Amy Coney Barrett was confirmed to the Supreme Court late Monday by a deeply divided Senate, with Republicans overpowering Democrats to install President Donald Trump’s nominee days before the election and secure a likely conservative court majority for years to come.
Trump’s choice to fill the vacancy of the late liberal icon Ruth Bader Ginsburg potentially opens a new era of rulings on abortion, the Affordable Care Act and even his own election. Democrats were unable to stop the outcome, Trump’s third justice on the court, as Republicans raced to reshape the judiciary.
Barrett, 48, will be able to start work Tuesday, her lifetime appointment as the 115th justice solidifying the court’s rightward tilt.
“This is a momentous day for America,” Trump said at a prime-time swearing-in event on the South Lawn at the White House, prior to Justice Clarence Thomas administering the Constitutional Oath to Barrett before a crowd of about 200.
Barrett told those gathered that she believes “it is the job of a judge to resist her policy preferences.” She vowed, “I will do my job without any fear or favor.”
Monday’s vote was the closest high court confirmation ever to a presidential election, and the first in modern times with no support from the minority party. The spiking COVID-19 crisis has hung over the proceedings. Vice President Mike Pence declined to preside at the Senate unless his tie-breaking vote was needed, after Democrats asked him to stay away after his aides tested positive for COVID-19. The vote was 52-48, and Pence’s vote was not necessary.
“Voting to confirm this nominee should make every single senator proud,” said Senate Majority Leader Mitch McConnell, fending off “outlandish” criticism in a lengthy speech. During a rare weekend session he declared that Barrett’s opponents “won’t be able to do much about this for a long time to come.”
Barrett was expected to take the judicial oath administered by Chief Justice John Roberts in a private ceremony Tuesday at the court to begin participating in proceedings.
Underscoring the political divide during the pandemic, Republican senators, most wearing masks, sat in their seats as is tradition for landmark votes, and applauded the outcome, with fist-bumps. Democratic senators emptied their side, heeding party leadership’s advice to not linger in the chamber. A Rose Garden event with Trump to announce Barrett’s nomination last month ended up spreading the virus, including to some GOP senators who have since returned from quarantine.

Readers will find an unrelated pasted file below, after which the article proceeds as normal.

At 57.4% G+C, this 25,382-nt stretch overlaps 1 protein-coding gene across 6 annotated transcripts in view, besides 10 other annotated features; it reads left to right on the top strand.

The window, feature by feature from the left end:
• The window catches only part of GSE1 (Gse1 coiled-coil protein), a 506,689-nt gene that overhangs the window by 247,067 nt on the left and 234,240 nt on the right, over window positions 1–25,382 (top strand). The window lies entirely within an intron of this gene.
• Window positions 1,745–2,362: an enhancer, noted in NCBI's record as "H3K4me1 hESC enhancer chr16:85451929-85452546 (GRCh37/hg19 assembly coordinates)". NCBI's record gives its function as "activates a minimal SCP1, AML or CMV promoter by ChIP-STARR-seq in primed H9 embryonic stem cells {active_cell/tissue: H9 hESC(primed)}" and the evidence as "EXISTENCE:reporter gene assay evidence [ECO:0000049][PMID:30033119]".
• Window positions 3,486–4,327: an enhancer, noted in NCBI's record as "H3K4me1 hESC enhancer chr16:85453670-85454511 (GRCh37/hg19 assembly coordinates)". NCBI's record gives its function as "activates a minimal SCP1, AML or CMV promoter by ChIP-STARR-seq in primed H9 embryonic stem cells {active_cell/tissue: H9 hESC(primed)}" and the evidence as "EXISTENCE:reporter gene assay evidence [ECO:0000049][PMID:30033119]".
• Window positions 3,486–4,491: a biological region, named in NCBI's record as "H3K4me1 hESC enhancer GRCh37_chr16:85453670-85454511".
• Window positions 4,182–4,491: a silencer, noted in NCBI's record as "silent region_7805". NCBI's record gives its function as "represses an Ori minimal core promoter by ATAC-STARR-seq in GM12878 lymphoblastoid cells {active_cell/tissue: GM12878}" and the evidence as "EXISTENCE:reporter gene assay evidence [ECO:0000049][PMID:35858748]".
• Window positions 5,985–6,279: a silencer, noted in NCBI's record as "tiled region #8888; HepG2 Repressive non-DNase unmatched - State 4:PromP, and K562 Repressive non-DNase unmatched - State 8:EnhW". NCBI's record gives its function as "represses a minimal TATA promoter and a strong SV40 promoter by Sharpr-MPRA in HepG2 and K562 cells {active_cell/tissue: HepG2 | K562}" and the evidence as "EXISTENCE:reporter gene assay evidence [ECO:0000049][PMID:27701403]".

Pence’s presence would have been expected for a high-profile moment. But Senate Democratic leader Chuck Schumer and his leadership team said it would not only violate virus guidelines of the Centers for Disease Control and Prevention, “it would also be a violation of common decency and courtesy.”
Democrats argued for weeks that the vote was being improperly rushed and insisted during an all-night Sunday session it should be up to the winner of the Nov. 3 election to name the nominee. However, Barrett, a federal appeals court judge from Indiana, will be able to swiftly start hearing cases.
Speaking near midnight Sunday, Sen. Elizabeth Warren, D-Mass., called the vote “illegitimate” and “the last gasp of a desperate party.”
Several matters are awaiting decision just a week before Election Day, and Barrett could be a decisive vote in Republican appeals of orders extending the deadlines for absentee ballots in North Carolina and Pennsylvania.
The justices also are weighing Trump’s emergency plea for the court to prevent the Manhattan District Attorney from acquiring his tax returns. And on Nov. 10, the court is expected to hear the Trump-backed challenge to the Obama-era Affordable Care Act. Just before the Senate vote began, the court sided with Republicans in refusing to extend the deadline for absentee ballots in Wisconsin.
Trump has said he wanted to swiftly install a ninth justice to resolve election disputes and is hopeful the justices will end the health law known as “Obamacare.”
Democrats were unified against Barrett. While two Democratic senators voted to confirm Barrett in 2017 after Trump nominated the Notre Dame Law School professor to the appellate court, none voted to confirm her to the high court.
In a display of party priorities, California Sen. Kamala Harris, the Democratic vice presidential nominee, returned to Washington from the campaign trail to join colleagues with a no vote.
No other Supreme Court justice has been confirmed on a recorded vote with no support from the minority party in at least 150 years, according to information provided by the Senate Historical Office.